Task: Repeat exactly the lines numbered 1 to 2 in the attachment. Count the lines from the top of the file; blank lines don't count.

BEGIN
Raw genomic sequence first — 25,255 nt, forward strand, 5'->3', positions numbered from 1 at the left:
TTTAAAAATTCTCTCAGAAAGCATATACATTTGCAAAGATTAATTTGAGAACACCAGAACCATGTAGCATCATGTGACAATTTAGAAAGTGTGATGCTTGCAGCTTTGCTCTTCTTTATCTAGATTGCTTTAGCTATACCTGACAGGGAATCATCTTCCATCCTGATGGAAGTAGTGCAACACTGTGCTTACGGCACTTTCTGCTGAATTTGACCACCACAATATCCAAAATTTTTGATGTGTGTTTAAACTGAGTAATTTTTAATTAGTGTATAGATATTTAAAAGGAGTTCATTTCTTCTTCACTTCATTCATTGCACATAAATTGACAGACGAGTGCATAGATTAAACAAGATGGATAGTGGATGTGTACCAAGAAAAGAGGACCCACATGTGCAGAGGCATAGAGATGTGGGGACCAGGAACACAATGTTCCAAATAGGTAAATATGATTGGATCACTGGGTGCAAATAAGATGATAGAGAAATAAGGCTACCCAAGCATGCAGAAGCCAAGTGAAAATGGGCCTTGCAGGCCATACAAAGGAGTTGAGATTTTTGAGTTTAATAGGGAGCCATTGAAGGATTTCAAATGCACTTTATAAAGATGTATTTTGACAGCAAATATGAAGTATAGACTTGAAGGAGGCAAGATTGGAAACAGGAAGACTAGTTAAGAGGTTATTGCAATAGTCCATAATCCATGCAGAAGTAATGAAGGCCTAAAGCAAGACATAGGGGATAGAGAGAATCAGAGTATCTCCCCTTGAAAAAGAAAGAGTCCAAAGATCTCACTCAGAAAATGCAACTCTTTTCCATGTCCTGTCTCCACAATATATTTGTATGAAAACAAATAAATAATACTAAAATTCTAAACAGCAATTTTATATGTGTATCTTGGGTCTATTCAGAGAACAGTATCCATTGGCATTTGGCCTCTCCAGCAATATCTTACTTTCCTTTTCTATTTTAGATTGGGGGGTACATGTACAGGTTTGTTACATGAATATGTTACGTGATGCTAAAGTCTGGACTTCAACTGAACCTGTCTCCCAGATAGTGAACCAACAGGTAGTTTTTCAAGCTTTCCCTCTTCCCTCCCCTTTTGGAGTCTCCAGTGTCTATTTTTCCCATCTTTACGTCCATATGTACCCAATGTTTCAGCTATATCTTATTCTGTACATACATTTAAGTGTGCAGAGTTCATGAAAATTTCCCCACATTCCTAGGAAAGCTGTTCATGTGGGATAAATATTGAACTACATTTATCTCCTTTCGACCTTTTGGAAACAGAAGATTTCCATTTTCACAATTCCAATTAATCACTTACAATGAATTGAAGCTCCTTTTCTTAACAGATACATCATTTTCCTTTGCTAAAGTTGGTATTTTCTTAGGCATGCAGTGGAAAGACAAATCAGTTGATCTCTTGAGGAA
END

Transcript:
Raw genomic sequence first — 25,255 nt, forward strand, 5'->3', positions numbered from 1 at the left:
TTTAAAAATTCTCTCAGAAAGCATATACATTTGCAAAGATTAATTTGAGAACACCAGAACCATGTAGCATCATGTGACAATTTAGAAAGTGTGATGCTTGCAGCTTTGCTCTTCTTTATCTAGATTGCTTTAGCTATACCTGACAGGGAATCATCTTCCATCCTGATGGAAGTAGTGCAACACTGTGCTTACGGCACTTTCTGCTGAATTTGACCACCACAATATCCAAAATTTTTGATGTGTGTTTAAACTGAGTAATTTTTAATTAGTGTATAGATATTTAAAAGGAGTTCATTTCTTCTTCACTTCATTCATTGCACATAAATTGACAGACGAGTGCATAGATTAAACAAGATGGATAGTGGATGTGTACCAAGAAAAGAGGACCCACATGTGCAGAGGCATAGAGATGTGGGGACCAGGAACACAATGTTCCAAATAGGTAAATATGATTGGATCACTGGGTGCAAATAAGATGATAGAGAAATAAGGCTACCCAAGCATGCAGAAGCCAAGTGAAAATGGGCCTTGCAGGCCATACAAAGGAGTTGAGATTTTTGAGTTTAATAGGGAGCCATTGAAGGATTTCAAATGCACTTTATAAAGATGTATTTTGACAGCAAATATGAAGTATAGACTTGAAGGAGGCAAGATTGGAAACAGGAAGACTAGTTAAGAGGTTATTGCAATAGTCCATAATCCATGCAGAAGTAATGAAGGCCTAAAGCAAGACATAGGGGATAGAGAGAATCAGAGTATCTCCCCTTGAAAAAGAAAGAGTCCAAAGATCTCACTCAGAAAATGCAACTCTTTTCCATGTCCTGTCTCCACAATATATTTGTATGAAAACAAATAAATAATACTAAAATTCTAAACAGCAATTTTATATGTGTATCTTGGGTCTATTCAGAGAACAGTATCCATTGGCATTTGGCCTCTCCAGCAATATCTTACTTTCCTTTTCTATTTTAGATTGGGGGGTACATGTACAGGTTTGTTACATGAATATGTTACGTGATGCTAAAGTCTGGACTTCAACTGAACCTGTCTCCCAGATAGTGAACCAACAGGTAGTTTTTCAAGCTTTCCCTCTTCCCTCCCCTTTTGGAGTCTCCAGTGTCTATTTTTCCCATCTTTACGTCCATATGTACCCAATGTTTCAGCTATATCTTATTCTGTACATACATTTAAGTGTGCAGAGTTCATGAAAATTTCCCCACATTCCTAGGAAAGCTGTTCATGTGGGATAAATATTGAACTACATTTATCTCCTTTCGACCTTTTGGAAACAGAAGATTTCCATTTTCACAATTCCAATTAATCACTTACAATGAATTGAAGCTCCTTTTCTTAACAGATACATCATTTTCCTTTGCTAAAGTTGGTATTTTCTTAGGCATGCAGTGGAAAGACAAATCAGTTGATCTCTTGAGGAA